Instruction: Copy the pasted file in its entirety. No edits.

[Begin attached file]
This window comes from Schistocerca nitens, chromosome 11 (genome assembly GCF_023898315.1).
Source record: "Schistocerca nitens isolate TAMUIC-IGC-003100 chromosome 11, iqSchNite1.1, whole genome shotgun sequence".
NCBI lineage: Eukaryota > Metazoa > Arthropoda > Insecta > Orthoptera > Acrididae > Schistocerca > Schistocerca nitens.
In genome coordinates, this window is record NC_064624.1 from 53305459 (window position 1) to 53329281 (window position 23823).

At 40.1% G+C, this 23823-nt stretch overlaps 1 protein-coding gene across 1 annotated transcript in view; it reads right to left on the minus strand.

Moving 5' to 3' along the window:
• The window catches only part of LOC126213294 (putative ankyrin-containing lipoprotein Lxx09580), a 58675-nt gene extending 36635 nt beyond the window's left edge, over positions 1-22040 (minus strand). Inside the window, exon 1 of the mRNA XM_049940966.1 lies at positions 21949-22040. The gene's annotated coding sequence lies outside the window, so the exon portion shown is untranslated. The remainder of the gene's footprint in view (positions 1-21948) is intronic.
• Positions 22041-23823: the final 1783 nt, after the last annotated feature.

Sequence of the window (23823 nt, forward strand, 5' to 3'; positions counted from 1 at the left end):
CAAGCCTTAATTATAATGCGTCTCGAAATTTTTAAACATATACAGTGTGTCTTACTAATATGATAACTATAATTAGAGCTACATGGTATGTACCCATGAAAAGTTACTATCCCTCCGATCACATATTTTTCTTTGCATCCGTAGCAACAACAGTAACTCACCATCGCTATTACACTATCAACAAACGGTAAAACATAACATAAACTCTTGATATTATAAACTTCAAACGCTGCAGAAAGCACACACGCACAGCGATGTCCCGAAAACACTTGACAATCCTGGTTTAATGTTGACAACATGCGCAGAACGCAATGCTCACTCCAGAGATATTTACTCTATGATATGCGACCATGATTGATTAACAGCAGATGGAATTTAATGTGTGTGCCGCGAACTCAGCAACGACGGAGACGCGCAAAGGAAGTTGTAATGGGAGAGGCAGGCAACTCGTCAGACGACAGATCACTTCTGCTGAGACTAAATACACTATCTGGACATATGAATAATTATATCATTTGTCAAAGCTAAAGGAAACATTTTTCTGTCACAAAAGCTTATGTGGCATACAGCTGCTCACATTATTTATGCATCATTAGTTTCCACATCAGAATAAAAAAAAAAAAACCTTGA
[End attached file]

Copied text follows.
This window comes from Schistocerca nitens, chromosome 11 (genome assembly GCF_023898315.1).
Source record: "Schistocerca nitens isolate TAMUIC-IGC-003100 chromosome 11, iqSchNite1.1, whole genome shotgun sequence".
NCBI lineage: Eukaryota > Metazoa > Arthropoda > Insecta > Orthoptera > Acrididae > Schistocerca > Schistocerca nitens.
In genome coordinates, this window is record NC_064624.1 from 53305459 (window position 1) to 53329281 (window position 23823).

At 40.1% G+C, this 23823-nt stretch overlaps 1 protein-coding gene across 1 annotated transcript in view; it reads right to left on the minus strand.

Moving 5' to 3' along the window:
• The window catches only part of LOC126213294 (putative ankyrin-containing lipoprotein Lxx09580), a 58675-nt gene extending 36635 nt beyond the window's left edge, over positions 1-22040 (minus strand). Inside the window, exon 1 of the mRNA XM_049940966.1 lies at positions 21949-22040. The gene's annotated coding sequence lies outside the window, so the exon portion shown is untranslated. The remainder of the gene's footprint in view (positions 1-21948) is intronic.
• Positions 22041-23823: the final 1783 nt, after the last annotated feature.

Sequence of the window (23823 nt, forward strand, 5' to 3'; positions counted from 1 at the left end):
CAAGCCTTAATTATAATGCGTCTCGAAATTTTTAAACATATACAGTGTGTCTTACTAATATGATAACTATAATTAGAGCTACATGGTATGTACCCATGAAAAGTTACTATCCCTCCGATCACATATTTTTCTTTGCATCCGTAGCAACAACAGTAACTCACCATCGCTATTACACTATCAACAAACGGTAAAACATAACATAAACTCTTGATATTATAAACTTCAAACGCTGCAGAAAGCACACACGCACAGCGATGTCCCGAAAACACTTGACAATCCTGGTTTAATGTTGACAACATGCGCAGAACGCAATGCTCACTCCAGAGATATTTACTCTATGATATGCGACCATGATTGATTAACAGCAGATGGAATTTAATGTGTGTGCCGCGAACTCAGCAACGACGGAGACGCGCAAAGGAAGTTGTAATGGGAGAGGCAGGCAACTCGTCAGACGACAGATCACTTCTGCTGAGACTAAATACACTATCTGGACATATGAATAATTATATCATTTGTCAAAGCTAAAGGAAACATTTTTCTGTCACAAAAGCTTATGTGGCATACAGCTGCTCACATTATTTATGCATCATTAGTTTCCACATCAGAATAAAAAAAAAAAAACCTTGA